What to do?

We need, therefore, to be thinking seriously about what shape a system of social organization that would serve humanity might take. If it is anti-authoritarian, it must be anarchist. If it is to preserve the planet, it must change our relationship with the planet and its creatures, and therefore, our society must be vegetarian ecofeminist.[23] Because an anti-authoritarian society would lack the means of mass incarceration to hold people accountable, this means a society in which poverty does not exist as a predominant cause of “deviant” (criminal) behavior.[24] It means a vegan lifestyle, for we cannot afford the resources required to sustain meat production.[25] It means an egalitarian society that extends the notion of personhood not only to humans but to sentient animals, acknowledging all of our autonomies to self-actualize to the maximum of our capacities,[26] and acknowledging that each being is a being of value, not to be threatened, not to be made afraid, but rather to be loved as a sibling. We must refuse to tolerate the suffering of our fellow beings.[27]

Even as a broad outline, with innumerable details to be filled in, this is, obviously, a tall order. I am doubtful that, in our present condition of pretending our myths are grounded in empirical fact, we are capable of adapting pragmatically to real reality. But it is our only hope.

  1. [1]David Benfell, “We ‘need to know how it works’,” March 15, 2012, https://parts-unknown.org/wp/2012/03/15/we-need-to-know-how-it-works/
  2. [2]John H. Bodley, Victims of Progress, 5th ed. (Lanham, MD: AltaMira, 2008); William J. Burroughs, Climate Change in Prehistory: The End of the Reign of Chaos (Cambridge, UK: Cambridge University, 2008); Max Oelschlaeger, The Idea of Wilderness (New Haven, CT: Yale University, 1991).
  3. [3]David Benfell, “‘We have found the enemy, and he is us’ — and our system of social organization,” March 6, 2013, https://parts-unknown.org/wp/2013/03/06/we-have-found-the-enemy-and-he-is-us-and-our-system-of-social-organization/
  4. [4]Robert Socolow, et al., “An open letter to President Obama: The time on the Doomsday Clock is five minutes to midnight,” Bulletin of the Atomic Scientists, January 14, 2013, http://thebulletin.org/open-letter-president-obama-time-doomsday-clock-five-minutes-midnight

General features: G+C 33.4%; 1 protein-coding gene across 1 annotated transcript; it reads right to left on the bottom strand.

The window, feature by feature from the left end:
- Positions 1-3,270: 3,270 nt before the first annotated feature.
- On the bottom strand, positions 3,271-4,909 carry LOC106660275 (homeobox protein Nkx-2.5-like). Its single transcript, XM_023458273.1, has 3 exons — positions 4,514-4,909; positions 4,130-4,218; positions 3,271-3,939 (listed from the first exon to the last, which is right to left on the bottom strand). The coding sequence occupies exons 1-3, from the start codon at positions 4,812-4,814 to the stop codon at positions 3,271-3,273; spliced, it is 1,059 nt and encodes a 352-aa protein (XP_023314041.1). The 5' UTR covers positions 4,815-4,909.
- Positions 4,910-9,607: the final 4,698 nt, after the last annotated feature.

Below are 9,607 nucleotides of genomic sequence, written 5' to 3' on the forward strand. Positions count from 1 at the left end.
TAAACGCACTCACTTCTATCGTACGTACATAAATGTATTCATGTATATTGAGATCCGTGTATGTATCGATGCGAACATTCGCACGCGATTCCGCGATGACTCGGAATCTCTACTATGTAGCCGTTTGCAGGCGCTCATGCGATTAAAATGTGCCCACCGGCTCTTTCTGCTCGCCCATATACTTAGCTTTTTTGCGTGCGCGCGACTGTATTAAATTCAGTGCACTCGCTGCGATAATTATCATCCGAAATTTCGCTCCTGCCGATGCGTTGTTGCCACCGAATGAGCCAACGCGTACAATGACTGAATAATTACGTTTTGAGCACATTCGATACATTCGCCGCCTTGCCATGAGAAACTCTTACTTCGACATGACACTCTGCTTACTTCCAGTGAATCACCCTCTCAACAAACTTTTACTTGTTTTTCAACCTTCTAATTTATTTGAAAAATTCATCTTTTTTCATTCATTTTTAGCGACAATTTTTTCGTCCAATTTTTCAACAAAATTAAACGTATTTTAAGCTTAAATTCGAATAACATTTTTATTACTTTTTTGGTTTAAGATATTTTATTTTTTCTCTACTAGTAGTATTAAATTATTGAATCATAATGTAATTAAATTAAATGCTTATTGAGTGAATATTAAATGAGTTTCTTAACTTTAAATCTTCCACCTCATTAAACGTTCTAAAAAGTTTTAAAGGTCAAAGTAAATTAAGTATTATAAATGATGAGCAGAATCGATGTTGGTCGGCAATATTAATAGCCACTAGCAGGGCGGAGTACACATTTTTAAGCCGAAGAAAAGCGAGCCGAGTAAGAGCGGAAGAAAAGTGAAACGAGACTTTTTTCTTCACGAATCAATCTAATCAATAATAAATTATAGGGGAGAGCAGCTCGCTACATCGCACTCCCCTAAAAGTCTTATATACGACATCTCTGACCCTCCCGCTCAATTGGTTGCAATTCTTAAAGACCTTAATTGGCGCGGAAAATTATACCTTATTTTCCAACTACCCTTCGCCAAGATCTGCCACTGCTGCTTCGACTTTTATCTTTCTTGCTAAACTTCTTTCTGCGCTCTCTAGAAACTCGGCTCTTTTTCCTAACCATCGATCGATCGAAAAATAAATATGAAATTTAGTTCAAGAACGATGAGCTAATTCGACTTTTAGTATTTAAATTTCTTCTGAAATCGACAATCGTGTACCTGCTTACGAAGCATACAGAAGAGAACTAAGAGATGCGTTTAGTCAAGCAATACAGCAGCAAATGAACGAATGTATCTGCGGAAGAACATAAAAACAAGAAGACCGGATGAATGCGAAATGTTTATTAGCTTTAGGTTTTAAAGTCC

5. [5]John H. Bodley, Victims of Progress, 5th ed. (Lanham, MD: AltaMira, 2008); Max Oelschlaeger, The Idea of Wilderness (New Haven, CT: Yale University, 1991).
  6. [6]William J. Burroughs, Climate Change in Prehistory: The End of the Reign of Chaos (Cambridge, UK: Cambridge University, 2008).
  7. [7]David Benfell, “‘We have found the enemy, and he is us’ — and our system of social organization,” March 6, 2013, https://parts-unknown.org/wp/2013/03/06/we-have-found-the-enemy-and-he-is-us-and-our-system-of-social-organization/
  8. [8]Jacques Ellul, The Technological Society, John Wilkinson, trans. (New York: Vintage, 1964); Igor Matutinovié, “An Institutional Approach to Sustainability: Historical Interplay of Worldviews, Institutions and Technology,” Journal of Economic Issues 41, no. 4 (December 2007): 1109-1137; Neil Postman, Technopoly: The Surrender of Culture to Technology (New York: Vintage, 1993).
  9. [9]John H. Bodley, Victims of Progress, 5th ed. (Lanham, MD: AltaMira, 2008).
  10. [10]Christopher Hayes, Twilight of the Elites: America After Meritocracy (New York: Crown, 2012).
  11. [11]John Emerich Edward Dalberg-Acton in John Bartlett, Bartlett’s Familiar Quotations, 17th ed., ed. Justin Kaplan (New York: Little, Brown, 2002), 554.
  12. [12]Anup Shah, “Creating the Consumer,” Global Issues, May 14, 2003, http://www.globalissues.org/article/236/creating-the-consumer